E-cigarettes are Not Proven to Help People Quit Smoking

Most youth and young adults do not report using e-cigarettes to quit smoking.8

Most adults who smoke cigarettes want to quit.7 Every year, more than half of smokers report having made a quit attempt.7 Some smokers have heard that e-cigarettes can help them quit. Although some smokers may try e-cigarettes to quit smoking, there is no evidence they are effective. E-cigarettes are not an FDA-approved smoking cessation product – they are classified and regulated as a tobacco product. New York State strongly discourages the use of e-cigarettes and vapor products for any reason.

Highly addictive nicotine can make it hard to quit, but people who smoke can and do quit for good. Treatment, including brief counseling by a health care provider and one or a combination of seven FDA-approved quit-smoking medications, is proven to increase adults' ability to quit for good. For information on FDA-approved cessation drugs, visit Learn About Quit Smoking Medicines.

For more information and help quitting any tobacco product, including e-cigarettes, talk to your health care provider. For additional assistance, call or visit the New York State Smokers' Quitline at 1-866-NYQUITS (1-866-697-8487) or text (716) 309-4688. For further quit information, visit Quit Help and Information.

For More Information about E-cigarettes


  1. Centers for Disease Control and Prevention. Youth e-cigarette use is down, but 3.6 million still use e-cigarettes. Press Release: September 9, 2020.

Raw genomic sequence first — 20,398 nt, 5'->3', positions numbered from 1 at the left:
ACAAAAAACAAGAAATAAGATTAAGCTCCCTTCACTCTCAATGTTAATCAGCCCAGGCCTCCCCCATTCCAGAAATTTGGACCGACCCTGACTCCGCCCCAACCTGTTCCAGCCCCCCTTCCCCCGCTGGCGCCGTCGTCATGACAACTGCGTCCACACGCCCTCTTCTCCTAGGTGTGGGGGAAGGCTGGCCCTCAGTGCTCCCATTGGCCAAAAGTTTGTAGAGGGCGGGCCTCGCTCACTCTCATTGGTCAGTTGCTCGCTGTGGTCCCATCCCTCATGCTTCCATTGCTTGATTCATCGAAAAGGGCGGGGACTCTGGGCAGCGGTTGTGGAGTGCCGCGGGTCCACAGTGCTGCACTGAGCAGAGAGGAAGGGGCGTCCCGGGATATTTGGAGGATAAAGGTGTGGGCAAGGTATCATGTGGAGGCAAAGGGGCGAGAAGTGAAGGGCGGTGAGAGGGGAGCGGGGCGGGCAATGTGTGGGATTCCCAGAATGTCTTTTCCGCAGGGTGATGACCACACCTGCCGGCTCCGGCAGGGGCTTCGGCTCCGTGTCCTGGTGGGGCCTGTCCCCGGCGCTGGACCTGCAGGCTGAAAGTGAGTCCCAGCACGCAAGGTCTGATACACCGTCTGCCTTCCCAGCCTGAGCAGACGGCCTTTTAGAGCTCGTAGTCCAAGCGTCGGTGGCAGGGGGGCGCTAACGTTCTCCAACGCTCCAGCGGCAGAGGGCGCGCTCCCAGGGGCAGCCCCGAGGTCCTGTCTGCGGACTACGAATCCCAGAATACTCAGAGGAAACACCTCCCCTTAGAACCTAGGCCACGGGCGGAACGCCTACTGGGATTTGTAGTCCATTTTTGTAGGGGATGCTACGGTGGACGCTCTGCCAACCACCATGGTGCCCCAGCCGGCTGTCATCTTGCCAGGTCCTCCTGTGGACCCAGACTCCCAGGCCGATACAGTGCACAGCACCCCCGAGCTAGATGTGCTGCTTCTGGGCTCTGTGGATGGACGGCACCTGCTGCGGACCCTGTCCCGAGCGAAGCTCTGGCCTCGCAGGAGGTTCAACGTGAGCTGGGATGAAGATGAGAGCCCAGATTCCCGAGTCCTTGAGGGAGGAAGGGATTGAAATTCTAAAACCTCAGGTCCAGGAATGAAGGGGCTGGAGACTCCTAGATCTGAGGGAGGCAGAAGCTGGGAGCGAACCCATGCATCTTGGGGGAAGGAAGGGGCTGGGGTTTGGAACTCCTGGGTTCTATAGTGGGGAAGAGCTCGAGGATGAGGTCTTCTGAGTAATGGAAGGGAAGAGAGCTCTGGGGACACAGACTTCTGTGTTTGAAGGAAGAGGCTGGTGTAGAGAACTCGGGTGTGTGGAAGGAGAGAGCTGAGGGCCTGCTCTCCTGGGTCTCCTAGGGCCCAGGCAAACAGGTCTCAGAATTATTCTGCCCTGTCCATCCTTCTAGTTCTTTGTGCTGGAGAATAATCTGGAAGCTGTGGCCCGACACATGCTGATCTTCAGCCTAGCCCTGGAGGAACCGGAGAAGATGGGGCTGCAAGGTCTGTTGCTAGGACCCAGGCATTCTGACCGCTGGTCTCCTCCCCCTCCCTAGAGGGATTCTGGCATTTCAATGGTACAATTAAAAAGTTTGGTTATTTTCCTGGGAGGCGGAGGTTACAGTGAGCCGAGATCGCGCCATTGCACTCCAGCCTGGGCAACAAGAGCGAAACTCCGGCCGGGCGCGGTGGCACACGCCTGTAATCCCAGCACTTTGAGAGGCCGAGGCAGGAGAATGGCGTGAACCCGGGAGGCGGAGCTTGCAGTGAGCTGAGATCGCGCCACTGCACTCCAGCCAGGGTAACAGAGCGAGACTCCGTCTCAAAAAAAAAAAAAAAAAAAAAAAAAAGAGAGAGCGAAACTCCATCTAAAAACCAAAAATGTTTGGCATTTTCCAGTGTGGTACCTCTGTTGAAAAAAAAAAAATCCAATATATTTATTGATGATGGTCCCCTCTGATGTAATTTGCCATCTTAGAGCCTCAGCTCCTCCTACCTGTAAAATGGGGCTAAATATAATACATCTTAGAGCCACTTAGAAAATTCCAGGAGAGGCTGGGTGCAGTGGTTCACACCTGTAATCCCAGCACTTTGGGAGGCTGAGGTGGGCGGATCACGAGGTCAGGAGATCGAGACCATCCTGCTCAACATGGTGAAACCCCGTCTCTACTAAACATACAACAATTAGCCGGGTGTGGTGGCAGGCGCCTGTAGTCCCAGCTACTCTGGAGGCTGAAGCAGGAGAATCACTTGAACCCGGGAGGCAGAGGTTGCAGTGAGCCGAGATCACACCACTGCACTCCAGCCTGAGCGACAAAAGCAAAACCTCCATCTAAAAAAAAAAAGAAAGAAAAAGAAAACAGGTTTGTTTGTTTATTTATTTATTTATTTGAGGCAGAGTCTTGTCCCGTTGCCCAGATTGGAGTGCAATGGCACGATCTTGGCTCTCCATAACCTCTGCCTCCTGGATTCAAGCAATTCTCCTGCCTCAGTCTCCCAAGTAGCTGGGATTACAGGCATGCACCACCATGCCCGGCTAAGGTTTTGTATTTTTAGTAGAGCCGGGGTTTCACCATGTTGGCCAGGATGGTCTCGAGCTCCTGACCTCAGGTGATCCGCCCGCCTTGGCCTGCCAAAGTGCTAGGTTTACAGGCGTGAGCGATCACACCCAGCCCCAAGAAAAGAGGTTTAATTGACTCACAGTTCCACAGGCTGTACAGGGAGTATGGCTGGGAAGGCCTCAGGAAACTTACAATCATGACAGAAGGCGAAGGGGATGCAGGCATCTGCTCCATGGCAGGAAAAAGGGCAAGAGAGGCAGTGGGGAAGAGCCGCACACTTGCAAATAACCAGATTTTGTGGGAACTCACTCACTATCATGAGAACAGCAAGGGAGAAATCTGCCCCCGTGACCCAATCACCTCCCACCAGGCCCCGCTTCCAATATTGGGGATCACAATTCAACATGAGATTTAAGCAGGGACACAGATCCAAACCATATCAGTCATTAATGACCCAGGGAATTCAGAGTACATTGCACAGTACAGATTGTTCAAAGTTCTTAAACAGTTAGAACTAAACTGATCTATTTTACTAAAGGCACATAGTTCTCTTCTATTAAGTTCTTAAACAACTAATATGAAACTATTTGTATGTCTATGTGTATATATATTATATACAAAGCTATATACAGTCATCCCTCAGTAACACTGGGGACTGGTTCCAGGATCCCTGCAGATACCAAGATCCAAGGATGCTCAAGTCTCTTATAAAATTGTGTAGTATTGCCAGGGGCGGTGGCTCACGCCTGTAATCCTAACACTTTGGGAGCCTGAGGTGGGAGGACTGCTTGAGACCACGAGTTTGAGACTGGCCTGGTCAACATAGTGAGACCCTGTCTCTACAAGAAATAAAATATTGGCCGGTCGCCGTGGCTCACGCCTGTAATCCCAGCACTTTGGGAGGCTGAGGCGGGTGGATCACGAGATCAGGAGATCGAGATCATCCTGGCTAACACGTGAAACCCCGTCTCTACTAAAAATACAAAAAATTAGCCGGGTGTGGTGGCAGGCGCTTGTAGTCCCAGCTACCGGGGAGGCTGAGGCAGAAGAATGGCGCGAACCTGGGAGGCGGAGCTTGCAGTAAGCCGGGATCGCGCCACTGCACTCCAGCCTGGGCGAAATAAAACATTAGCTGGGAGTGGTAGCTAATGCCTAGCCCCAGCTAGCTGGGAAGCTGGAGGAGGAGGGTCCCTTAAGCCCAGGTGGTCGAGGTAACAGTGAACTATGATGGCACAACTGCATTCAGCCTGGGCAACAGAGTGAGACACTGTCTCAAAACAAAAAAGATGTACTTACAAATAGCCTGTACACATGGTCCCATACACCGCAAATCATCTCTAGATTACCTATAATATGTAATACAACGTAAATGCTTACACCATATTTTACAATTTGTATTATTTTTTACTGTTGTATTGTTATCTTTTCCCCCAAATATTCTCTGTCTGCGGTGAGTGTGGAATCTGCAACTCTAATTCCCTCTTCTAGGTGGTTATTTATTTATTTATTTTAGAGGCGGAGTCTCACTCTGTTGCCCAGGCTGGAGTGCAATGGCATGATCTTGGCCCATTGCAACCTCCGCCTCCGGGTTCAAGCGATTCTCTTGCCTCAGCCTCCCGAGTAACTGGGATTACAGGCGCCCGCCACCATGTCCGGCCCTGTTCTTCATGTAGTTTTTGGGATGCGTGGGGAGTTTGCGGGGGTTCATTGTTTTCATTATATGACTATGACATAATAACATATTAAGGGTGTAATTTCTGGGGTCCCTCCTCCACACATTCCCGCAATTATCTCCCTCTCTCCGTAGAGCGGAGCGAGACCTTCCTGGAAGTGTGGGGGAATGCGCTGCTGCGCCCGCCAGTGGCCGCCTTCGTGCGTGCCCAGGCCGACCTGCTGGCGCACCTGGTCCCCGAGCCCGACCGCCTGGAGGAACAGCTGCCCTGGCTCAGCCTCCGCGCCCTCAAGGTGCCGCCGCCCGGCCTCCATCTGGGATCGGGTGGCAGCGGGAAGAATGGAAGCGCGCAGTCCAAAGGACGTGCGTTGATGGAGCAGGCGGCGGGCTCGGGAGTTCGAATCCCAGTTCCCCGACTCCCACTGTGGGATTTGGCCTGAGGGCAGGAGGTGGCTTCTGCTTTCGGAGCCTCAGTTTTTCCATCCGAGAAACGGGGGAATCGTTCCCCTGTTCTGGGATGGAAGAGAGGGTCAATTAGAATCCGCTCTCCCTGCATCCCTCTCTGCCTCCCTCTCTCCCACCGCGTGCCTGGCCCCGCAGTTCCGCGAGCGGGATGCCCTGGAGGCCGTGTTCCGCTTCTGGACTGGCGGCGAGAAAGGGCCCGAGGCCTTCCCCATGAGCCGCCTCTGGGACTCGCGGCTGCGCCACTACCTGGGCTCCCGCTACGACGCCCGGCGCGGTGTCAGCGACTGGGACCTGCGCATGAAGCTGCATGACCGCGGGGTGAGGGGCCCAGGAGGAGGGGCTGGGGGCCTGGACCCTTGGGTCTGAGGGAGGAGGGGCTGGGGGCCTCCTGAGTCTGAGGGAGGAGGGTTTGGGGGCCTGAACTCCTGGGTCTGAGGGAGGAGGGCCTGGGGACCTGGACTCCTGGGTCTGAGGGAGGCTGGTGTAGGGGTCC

2. Cornelius ME, Loretan CG, Wang TW, Jamal A, Homa DM. Tobacco Product Use Among Adults — United States, 2020. MMWR Morb Mortal Wkly Rep 2022;71:397–405. DOI: http://dx.doi.org/10.15585/mmwr.mm7111a1
  3. Gentzke AS, Wang TW, Cornelius M, et al. Tobacco Product Use and Associated Factors Among Middle and High School Students — National Youth Tobacco Survey, United States, 2021. MMWR Surveill Summ 2022;71(No. SS-5):1–29. DOI: http://dx.doi.org/10.15585/mmwr.ss7105a1.
  4. New York State Department of Health. Milestones in Tobacco Control: Youth Tobacco Use Declines Across All Product Types in 2020, Lowest Youth Smoking Rate on Record. Bureau of Tobacco Control. StatShot Vol. 14, No.3/September 2021.
  5. Centers for Disease Control and Prevention. Quick Facts on the Risks of E-cigarettes for Kids, Teens, and Young Adults. Page last reviewed: January 24, 2022.
  6. U.S. Department of Health and Human Services. Preventing Tobacco Use Among Youth and Young Adults: A Report of the Surgeon General. Atlanta: U.S. Department of Health and Human Services, Centers for Disease Control and Prevention, National Center for Chronic Disease Prevention and Health Promotion, Office on Smoking and Health, 2012.
  7. Centers for Disease Control and Prevention. Smoking Cessation: Fast Facts. Page last reviewed: March 21, 2022.
  8. U.S. Department of Health and Human Services. E-Cigarette Use Among Youth and Young Adults. A Report of the Surgeon General. Atlanta, GA: U.S. Department of Health and Human Services, Centers for Disease Control and Prevention, National Center for Chronic Disease Prevention and Health Promotion, Office on Smoking and Health, 2016.